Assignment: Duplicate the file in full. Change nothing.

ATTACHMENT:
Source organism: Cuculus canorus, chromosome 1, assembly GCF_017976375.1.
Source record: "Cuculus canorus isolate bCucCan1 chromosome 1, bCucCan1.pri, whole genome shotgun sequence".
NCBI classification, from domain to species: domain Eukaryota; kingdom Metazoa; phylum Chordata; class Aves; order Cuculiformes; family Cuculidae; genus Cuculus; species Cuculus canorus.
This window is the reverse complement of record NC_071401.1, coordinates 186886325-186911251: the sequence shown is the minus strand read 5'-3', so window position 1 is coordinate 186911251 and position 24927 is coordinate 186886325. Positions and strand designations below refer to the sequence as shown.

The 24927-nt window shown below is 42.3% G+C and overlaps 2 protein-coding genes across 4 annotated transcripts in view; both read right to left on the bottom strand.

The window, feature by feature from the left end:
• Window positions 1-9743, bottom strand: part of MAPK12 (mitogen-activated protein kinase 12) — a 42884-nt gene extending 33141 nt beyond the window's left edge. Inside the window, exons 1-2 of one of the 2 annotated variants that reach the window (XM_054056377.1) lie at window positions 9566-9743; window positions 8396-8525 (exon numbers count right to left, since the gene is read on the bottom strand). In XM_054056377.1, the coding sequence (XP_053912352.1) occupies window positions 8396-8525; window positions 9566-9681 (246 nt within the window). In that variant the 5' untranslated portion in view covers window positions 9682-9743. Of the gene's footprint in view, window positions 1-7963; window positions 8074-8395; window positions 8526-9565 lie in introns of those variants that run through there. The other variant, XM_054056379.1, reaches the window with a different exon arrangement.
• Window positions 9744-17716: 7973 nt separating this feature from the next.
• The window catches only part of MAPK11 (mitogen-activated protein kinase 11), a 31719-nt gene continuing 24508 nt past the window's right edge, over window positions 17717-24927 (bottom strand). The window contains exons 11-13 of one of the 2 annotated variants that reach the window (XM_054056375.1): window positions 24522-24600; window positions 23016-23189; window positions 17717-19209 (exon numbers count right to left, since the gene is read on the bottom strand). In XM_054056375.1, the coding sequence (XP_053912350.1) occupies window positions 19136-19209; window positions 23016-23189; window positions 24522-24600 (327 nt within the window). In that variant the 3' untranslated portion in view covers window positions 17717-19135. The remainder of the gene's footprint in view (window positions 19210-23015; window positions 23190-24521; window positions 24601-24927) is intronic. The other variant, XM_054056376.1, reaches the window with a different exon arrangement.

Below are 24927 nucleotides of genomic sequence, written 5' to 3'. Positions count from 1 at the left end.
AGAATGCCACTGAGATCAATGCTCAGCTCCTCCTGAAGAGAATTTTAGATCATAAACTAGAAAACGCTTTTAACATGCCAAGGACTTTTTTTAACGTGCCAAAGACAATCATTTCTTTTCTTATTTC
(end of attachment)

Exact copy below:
Source organism: Cuculus canorus, chromosome 1, assembly GCF_017976375.1.
Source record: "Cuculus canorus isolate bCucCan1 chromosome 1, bCucCan1.pri, whole genome shotgun sequence".
NCBI classification, from domain to species: domain Eukaryota; kingdom Metazoa; phylum Chordata; class Aves; order Cuculiformes; family Cuculidae; genus Cuculus; species Cuculus canorus.
This window is the reverse complement of record NC_071401.1, coordinates 186886325-186911251: the sequence shown is the minus strand read 5'-3', so window position 1 is coordinate 186911251 and position 24927 is coordinate 186886325. Positions and strand designations below refer to the sequence as shown.

The 24927-nt window shown below is 42.3% G+C and overlaps 2 protein-coding genes across 4 annotated transcripts in view; both read right to left on the bottom strand.

The window, feature by feature from the left end:
• Window positions 1-9743, bottom strand: part of MAPK12 (mitogen-activated protein kinase 12) — a 42884-nt gene extending 33141 nt beyond the window's left edge. Inside the window, exons 1-2 of one of the 2 annotated variants that reach the window (XM_054056377.1) lie at window positions 9566-9743; window positions 8396-8525 (exon numbers count right to left, since the gene is read on the bottom strand). In XM_054056377.1, the coding sequence (XP_053912352.1) occupies window positions 8396-8525; window positions 9566-9681 (246 nt within the window). In that variant the 5' untranslated portion in view covers window positions 9682-9743. Of the gene's footprint in view, window positions 1-7963; window positions 8074-8395; window positions 8526-9565 lie in introns of those variants that run through there. The other variant, XM_054056379.1, reaches the window with a different exon arrangement.
• Window positions 9744-17716: 7973 nt separating this feature from the next.
• The window catches only part of MAPK11 (mitogen-activated protein kinase 11), a 31719-nt gene continuing 24508 nt past the window's right edge, over window positions 17717-24927 (bottom strand). The window contains exons 11-13 of one of the 2 annotated variants that reach the window (XM_054056375.1): window positions 24522-24600; window positions 23016-23189; window positions 17717-19209 (exon numbers count right to left, since the gene is read on the bottom strand). In XM_054056375.1, the coding sequence (XP_053912350.1) occupies window positions 19136-19209; window positions 23016-23189; window positions 24522-24600 (327 nt within the window). In that variant the 3' untranslated portion in view covers window positions 17717-19135. The remainder of the gene's footprint in view (window positions 19210-23015; window positions 23190-24521; window positions 24601-24927) is intronic. The other variant, XM_054056376.1, reaches the window with a different exon arrangement.

Below are 24927 nucleotides of genomic sequence, written 5' to 3'. Positions count from 1 at the left end.
AGAATGCCACTGAGATCAATGCTCAGCTCCTCCTGAAGAGAATTTTAGATCATAAACTAGAAAACGCTTTTAACATGCCAAGGACTTTTTTTAACGTGCCAAAGACAATCATTTCTTTTCTTATTTC